Prison Architect isn’t only significant because of the final product’s quality, but also because of the nature of its development. It was one of the first games to adopt an ‘Alpha’ development model, before the creation of Steam Early Access. Over the past three years, it’s proved itself a stalwart example of this design process, receiving constant updates that have carefully expanded upon its basic premise of constructing and managing a maximum security prison. Now, finally, Introversion has officially updated Prison Architect to the hallowed version 1.0, and the result is one of the most distinctive and fascinating management sims since Theme Hospital.
Friday, 13 November 2015
Many retailers offer water-cooled PC these days, and the range of off-the-shelf components is now huge, so building one is easier than ever, even if it can still be a faff. However, it isn’t often you see a water-cooling loop as instantly accessible as the one in Aria’s Halo Rampage. The company is working in partnership with Thermaltake, which recently delved headfirst into the custom watercooling scene with a range of its own radiators, fans, pumps and other accessories. It’s sure to shake up the market a little, but for now, Aria has used Thermaltake gear for all but the GPU waterblocks system in the Halo Rampage’s water-cooling system.
I’ve never been a big fan of Facebook’s Like button. Some among my friends and family suggest that this is because I’m not particularly amiable or even that I’m downright misanthropic, but I’m inclined to think it goes deeper. It seems to me that people ‘like’ Facebook posts because they have some sort of vague good feeling about a post but don’t really have anything to say. They might agree with an opinion aired, but they themselves don’t have anything to add.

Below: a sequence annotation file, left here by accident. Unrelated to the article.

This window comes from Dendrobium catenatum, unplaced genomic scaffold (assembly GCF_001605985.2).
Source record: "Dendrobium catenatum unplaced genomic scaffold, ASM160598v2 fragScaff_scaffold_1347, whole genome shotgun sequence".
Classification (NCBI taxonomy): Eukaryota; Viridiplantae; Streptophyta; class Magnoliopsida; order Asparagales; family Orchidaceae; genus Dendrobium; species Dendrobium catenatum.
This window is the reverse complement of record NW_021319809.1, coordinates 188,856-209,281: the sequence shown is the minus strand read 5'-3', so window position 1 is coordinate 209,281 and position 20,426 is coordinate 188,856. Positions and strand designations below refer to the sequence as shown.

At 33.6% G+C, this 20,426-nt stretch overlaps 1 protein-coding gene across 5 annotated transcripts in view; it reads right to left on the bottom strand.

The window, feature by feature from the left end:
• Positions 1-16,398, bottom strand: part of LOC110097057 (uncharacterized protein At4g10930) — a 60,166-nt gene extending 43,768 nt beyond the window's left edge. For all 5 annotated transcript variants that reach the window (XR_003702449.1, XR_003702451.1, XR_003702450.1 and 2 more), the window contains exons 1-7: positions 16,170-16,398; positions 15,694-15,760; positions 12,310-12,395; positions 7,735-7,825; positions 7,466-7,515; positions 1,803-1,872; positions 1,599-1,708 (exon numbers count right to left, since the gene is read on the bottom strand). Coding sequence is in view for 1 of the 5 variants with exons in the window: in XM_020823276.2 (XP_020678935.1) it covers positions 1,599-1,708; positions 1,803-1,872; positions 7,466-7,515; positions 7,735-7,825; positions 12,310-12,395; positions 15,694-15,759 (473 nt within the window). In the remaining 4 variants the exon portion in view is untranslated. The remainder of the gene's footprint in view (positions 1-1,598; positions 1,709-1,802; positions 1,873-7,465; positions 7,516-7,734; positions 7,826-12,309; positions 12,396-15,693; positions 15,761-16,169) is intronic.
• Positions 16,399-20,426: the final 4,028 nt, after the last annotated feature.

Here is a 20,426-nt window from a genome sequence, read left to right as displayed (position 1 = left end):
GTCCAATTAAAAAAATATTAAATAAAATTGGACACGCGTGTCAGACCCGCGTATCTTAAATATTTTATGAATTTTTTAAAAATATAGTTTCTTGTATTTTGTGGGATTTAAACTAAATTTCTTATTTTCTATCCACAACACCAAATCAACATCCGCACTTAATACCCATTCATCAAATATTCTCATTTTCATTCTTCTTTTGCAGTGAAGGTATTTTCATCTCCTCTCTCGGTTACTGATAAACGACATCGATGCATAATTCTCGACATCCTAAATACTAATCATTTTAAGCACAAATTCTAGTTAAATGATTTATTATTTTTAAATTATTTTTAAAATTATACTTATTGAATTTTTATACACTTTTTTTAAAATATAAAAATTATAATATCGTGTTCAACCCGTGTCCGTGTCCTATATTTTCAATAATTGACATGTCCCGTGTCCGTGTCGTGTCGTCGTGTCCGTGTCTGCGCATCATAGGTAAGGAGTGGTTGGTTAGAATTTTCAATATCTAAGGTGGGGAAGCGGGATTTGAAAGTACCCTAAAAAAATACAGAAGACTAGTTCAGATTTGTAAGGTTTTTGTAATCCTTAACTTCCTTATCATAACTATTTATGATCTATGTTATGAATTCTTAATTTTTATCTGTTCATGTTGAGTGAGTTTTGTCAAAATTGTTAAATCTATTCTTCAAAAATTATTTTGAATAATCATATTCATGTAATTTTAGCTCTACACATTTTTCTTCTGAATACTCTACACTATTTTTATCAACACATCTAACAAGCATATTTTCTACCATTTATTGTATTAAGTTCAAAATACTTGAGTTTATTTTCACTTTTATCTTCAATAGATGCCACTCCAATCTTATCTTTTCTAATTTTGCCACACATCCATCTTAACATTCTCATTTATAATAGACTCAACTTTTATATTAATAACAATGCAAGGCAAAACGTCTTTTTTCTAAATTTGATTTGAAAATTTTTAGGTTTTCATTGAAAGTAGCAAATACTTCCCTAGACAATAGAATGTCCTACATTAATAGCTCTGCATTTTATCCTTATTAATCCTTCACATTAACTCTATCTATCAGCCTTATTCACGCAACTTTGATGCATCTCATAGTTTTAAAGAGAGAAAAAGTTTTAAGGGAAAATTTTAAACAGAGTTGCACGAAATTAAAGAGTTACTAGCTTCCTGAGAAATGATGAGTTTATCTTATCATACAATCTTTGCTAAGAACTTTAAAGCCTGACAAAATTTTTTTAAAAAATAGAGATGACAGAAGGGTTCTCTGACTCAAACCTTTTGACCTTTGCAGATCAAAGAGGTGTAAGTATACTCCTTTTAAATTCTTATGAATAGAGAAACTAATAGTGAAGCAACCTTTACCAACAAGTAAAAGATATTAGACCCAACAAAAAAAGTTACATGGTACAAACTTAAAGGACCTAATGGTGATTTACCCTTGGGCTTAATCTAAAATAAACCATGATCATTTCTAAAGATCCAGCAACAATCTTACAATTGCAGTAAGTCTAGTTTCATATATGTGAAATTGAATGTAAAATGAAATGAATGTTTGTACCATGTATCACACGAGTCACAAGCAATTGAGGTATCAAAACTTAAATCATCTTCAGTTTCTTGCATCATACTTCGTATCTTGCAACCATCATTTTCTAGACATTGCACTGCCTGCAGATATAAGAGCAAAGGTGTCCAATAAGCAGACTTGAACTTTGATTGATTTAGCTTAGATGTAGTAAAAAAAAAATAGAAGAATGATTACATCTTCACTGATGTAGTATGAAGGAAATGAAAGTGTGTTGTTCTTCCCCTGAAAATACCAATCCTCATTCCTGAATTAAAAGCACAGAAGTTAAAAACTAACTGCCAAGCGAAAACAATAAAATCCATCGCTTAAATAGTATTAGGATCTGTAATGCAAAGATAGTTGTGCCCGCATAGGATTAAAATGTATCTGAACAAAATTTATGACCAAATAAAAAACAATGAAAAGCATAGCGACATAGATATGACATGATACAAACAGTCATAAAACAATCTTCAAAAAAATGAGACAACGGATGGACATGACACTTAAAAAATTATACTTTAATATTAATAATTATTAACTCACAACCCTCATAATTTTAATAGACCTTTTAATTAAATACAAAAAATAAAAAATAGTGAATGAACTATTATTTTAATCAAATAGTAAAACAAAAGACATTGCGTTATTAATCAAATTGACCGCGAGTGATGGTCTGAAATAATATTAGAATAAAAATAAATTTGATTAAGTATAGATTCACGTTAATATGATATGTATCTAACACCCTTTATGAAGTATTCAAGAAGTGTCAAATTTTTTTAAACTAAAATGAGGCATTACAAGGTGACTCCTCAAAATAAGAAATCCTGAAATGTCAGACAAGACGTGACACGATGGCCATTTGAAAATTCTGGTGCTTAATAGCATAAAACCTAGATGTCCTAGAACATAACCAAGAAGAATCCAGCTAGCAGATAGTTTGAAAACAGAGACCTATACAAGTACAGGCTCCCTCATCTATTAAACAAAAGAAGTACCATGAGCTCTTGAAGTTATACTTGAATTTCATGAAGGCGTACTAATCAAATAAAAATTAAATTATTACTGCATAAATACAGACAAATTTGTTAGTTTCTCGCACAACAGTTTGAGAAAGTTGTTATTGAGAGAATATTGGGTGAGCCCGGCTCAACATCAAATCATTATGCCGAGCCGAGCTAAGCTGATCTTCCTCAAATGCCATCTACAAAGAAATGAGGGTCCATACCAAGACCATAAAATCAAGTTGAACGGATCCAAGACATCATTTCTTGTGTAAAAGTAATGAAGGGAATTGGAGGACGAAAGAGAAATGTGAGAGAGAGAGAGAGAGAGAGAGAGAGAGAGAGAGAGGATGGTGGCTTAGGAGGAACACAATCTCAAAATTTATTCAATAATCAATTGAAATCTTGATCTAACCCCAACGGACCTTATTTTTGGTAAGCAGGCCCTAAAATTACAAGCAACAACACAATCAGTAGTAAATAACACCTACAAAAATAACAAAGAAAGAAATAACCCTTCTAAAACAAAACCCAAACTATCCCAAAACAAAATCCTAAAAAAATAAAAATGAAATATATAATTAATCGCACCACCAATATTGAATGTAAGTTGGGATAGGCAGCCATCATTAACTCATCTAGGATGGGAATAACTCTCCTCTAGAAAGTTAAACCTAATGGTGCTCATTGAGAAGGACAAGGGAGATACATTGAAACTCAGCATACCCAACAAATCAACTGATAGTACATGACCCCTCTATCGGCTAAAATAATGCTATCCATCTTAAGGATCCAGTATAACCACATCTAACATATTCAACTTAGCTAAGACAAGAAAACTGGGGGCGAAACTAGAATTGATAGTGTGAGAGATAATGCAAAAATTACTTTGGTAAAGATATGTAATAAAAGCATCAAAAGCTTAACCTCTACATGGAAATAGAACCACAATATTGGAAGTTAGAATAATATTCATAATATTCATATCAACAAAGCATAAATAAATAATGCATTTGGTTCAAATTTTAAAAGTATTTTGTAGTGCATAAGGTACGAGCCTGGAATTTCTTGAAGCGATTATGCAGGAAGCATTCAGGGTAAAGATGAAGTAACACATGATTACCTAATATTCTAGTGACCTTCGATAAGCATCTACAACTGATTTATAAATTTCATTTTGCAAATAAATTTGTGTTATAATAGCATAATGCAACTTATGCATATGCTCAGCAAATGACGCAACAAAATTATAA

You may soon be able to go online with a flick of your light switch
What is it?
A way of transmitting data using the light emitted from LED lightbulbs. Supporters of the technology say it has several key qualities that will make it a viable alternative to Wi-Fi.
See the bigger picture
Digital projectors are complex pieces of kit, but this one goes back to basics to project an image from your smartphone for under 20 quid. First you have to build the projector, which arrives as a couple of sheets of cardboard and an impressive-looking glass lens.
For the busy office… if you’re patient
Marketing a computer product? Want to charge more for it? Don’t bother making it work better – just write ‘Pro’ after the name! It’s a useful tip that HP long ago took to heart with its Officejet Pro printer series. This time, though, it’s forgotten to bump up the price. The Officejet Pro 6830 really does look like a professional machine, with its bulky, but business-like shape and a big automatic document feeder (ADF) on the top. Yet it’s under 70 quid. Could it be a bargain by any other name?
Connect your home
Everybody got very excited when Apple announced HomeKit, a home-automation system. That was back in June 2014. Then nothing happened. Then nothing happened some more.
To be fair, a few months is nothing in the history of home automation. It’s been a computer-industry theme since the 1980s, after Tomorrow’s World imagined it in the 1970s. But adverts were promising it in the 1940s. The Victorians had a mechanical contraption for every task. And mostly we were all just reinventing the Romans’ ideas, with their running water, clocks and under-floor heating.